I didn’t expect it as competition for places was high and I hadn’t been selected the year before. I was hugely grateful for the opportunity to be involved in that elite set up.
10. You have a degree in Sports Science as well. How has education helped you in your cricket?
I studied at Loughborough University which had a fantastic MCCU programme where you train pretty much as a professional player whilst studying for your degree. As a did sports science, a lot of it was relevant to me as a sportswoman so I could add little bits of information here and there into my game. Having a degree as well almost meant there was less pressure on my cricketing career as I had something to fall back on if I didn’t make it as a cricketer.
11. In 2019 you were picked up by Southern Vipers (Kia Super League). How has it been playing for different teams?
I absolutely loved being part of Southern Vipers. For a lot of my cricketing career i.e. the England U19 Pathway and Loughborough MCCU/ Lightning, all of that tended to be based at Loughborough University with similar coaches which were great, but being at Vipers was a completely different atmosphere with different players, different facilities and different coaches. Playing under Charlotte Edwards as a coach was amazing too as she has always been a childhood hero of mine.
12. In 2019, you were the leading run-scorer for Birmingham Bears as well as the top run-getter for the country, resulting in you being voted ‘players player’ at the end of the season. How did that feel?
That felt brilliant to be recognized by my teammates and friends. I play for the team so for them to agree and think that I’d done well was a real confidence booster for myself.
13. As a result of your consistency, you were selected to be part of the Birmingham Phoenix Hundred side. How were you preparing yourself for The Hundred?
I was incredibly excited to be part of The Hundred, which unfortunately didn’t take place this year due to COVID-19. I have been trying to take in the different rules and think about how my game will need to adapt to suit this new style of cricket.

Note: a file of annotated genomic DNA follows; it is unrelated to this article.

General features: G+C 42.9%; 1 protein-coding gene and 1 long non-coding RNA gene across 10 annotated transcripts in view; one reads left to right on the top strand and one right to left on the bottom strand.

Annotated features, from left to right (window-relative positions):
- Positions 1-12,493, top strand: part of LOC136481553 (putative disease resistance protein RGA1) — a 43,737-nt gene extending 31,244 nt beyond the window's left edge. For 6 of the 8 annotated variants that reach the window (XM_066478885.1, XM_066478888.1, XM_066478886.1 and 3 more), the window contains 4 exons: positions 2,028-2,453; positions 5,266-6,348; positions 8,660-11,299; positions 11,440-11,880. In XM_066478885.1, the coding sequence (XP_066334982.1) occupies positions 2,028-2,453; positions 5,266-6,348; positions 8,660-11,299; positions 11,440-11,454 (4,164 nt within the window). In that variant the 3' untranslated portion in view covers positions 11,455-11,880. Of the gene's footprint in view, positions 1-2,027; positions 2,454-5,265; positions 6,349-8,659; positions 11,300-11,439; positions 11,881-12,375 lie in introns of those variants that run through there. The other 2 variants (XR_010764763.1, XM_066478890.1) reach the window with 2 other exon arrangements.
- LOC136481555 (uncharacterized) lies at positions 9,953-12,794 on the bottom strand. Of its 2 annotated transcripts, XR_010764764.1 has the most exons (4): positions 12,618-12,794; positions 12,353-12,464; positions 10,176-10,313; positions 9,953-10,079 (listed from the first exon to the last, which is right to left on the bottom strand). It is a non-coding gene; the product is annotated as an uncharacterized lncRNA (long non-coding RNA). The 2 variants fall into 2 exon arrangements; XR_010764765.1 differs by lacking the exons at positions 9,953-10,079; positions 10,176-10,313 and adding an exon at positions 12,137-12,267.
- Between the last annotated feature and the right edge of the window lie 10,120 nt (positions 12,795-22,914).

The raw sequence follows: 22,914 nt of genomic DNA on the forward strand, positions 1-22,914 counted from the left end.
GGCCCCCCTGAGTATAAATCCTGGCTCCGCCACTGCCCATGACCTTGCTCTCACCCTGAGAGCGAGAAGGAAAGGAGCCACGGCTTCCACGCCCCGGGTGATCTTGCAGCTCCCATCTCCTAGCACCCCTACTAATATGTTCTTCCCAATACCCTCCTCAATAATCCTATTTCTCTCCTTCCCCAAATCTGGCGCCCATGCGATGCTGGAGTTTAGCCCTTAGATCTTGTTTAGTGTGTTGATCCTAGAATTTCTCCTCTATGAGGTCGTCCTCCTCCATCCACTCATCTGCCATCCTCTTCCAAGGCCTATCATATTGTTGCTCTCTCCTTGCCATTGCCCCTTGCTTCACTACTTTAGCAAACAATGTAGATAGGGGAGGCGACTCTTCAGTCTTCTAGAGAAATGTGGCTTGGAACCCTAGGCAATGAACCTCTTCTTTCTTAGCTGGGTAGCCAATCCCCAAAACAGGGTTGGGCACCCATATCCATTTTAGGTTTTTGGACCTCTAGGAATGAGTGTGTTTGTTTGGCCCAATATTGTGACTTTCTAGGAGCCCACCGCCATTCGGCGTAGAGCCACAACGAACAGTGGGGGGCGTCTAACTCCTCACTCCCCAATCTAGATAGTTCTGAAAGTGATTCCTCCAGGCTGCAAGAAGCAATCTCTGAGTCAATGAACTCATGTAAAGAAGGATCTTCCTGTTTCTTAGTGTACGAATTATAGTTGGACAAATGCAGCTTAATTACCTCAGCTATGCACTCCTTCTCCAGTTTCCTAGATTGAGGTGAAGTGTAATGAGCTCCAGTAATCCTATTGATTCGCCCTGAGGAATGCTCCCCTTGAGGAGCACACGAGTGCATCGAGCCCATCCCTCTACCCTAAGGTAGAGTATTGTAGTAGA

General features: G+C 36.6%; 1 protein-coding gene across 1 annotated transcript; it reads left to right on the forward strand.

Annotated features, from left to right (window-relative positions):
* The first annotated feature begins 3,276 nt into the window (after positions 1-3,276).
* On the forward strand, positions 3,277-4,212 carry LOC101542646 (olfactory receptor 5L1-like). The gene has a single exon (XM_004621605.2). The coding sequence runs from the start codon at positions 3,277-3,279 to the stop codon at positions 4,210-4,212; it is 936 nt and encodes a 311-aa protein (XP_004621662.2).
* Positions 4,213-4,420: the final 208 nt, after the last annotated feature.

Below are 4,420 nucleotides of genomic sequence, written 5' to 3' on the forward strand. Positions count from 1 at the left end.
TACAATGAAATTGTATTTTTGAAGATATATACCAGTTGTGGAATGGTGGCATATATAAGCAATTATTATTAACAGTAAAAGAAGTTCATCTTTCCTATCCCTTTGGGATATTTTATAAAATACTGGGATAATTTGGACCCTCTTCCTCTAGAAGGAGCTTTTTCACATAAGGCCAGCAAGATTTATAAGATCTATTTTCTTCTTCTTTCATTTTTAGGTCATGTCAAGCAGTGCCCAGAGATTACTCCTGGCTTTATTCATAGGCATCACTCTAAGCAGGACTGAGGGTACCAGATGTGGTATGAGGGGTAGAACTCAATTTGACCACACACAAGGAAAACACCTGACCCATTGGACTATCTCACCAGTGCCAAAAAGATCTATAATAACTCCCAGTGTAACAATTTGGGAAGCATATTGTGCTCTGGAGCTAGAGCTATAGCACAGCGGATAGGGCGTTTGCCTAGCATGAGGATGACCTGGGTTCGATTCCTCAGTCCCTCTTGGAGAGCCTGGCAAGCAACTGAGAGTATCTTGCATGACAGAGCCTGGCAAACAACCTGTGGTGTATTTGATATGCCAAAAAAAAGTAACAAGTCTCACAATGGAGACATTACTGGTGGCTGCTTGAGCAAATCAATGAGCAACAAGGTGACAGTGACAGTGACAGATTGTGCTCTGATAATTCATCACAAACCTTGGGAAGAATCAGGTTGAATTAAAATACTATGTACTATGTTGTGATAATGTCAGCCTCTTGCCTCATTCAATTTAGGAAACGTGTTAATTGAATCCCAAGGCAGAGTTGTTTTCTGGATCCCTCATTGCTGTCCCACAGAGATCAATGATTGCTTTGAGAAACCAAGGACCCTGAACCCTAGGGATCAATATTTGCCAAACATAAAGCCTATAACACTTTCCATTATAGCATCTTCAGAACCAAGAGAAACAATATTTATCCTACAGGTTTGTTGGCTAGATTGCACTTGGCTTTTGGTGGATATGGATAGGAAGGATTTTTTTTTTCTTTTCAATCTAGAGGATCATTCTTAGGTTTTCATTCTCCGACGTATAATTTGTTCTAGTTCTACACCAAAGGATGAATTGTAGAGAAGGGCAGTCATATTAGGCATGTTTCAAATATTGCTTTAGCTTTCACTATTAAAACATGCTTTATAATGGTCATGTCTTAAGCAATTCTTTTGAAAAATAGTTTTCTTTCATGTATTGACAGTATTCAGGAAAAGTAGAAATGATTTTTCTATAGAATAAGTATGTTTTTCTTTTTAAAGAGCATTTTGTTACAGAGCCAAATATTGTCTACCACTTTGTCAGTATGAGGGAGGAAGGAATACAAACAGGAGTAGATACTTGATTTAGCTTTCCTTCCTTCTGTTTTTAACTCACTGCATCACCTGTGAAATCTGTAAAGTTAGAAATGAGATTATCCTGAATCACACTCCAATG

14. Apart from playing, you seem to be interested in coaching, as you have qualified ECB level 2. Has the coaching knowledge helped you as a player?
Yes, I am now actually ECB Level 3 Qualified which has helped me hugely. I coach for Complete Cricket International Ltd and I think working with a lot of other players helps me hugely as I see how some of the improvements I make in them, how I could make them in myself too. I think you learn a lot about yourself as a player through how you coach.
😃 MEET THE COACHES MONDAY 😃
Next up in our meet the coaches theme is our Head of Girls’ Cricket Marie Kelly! 🏏
— Complete Cricket (@CompleteCricket) December 21, 2020
15. You have also been an Assistant Coach of the West Midlands Wildcats Regional Development Programme. How was that experience?
I really enjoy coaching at this level as I feel this is where I can have the most impact on players as I have been in their shoes, made mistakes, succeeded, and know-how to get them to the next level. It’s exciting to see the talent coming through, and for even that program to be in place as that didn’t exist when I was their age.
16. Recently you along with 40 others received full-time domestic contracts. How will this help you in your cricket career?
Yes, I never thought I would receive a full-time cricket contract – I thought it was something that I would just miss out on because of my age but I’m so glad to have received one. It has already been phenomenal, and I feel like I have learned so much already just from being able to spend more time on areas I want to improve and being able to dedicate yourself to cricket fully, rather than working a full-time job and then trying to play cricket to a high level on the side. I think this will help me long term as it will accelerate my learning and mean that hopefully I will improve quicker and achieve better outcomes quicker!
To read more such interesting stories, visit here.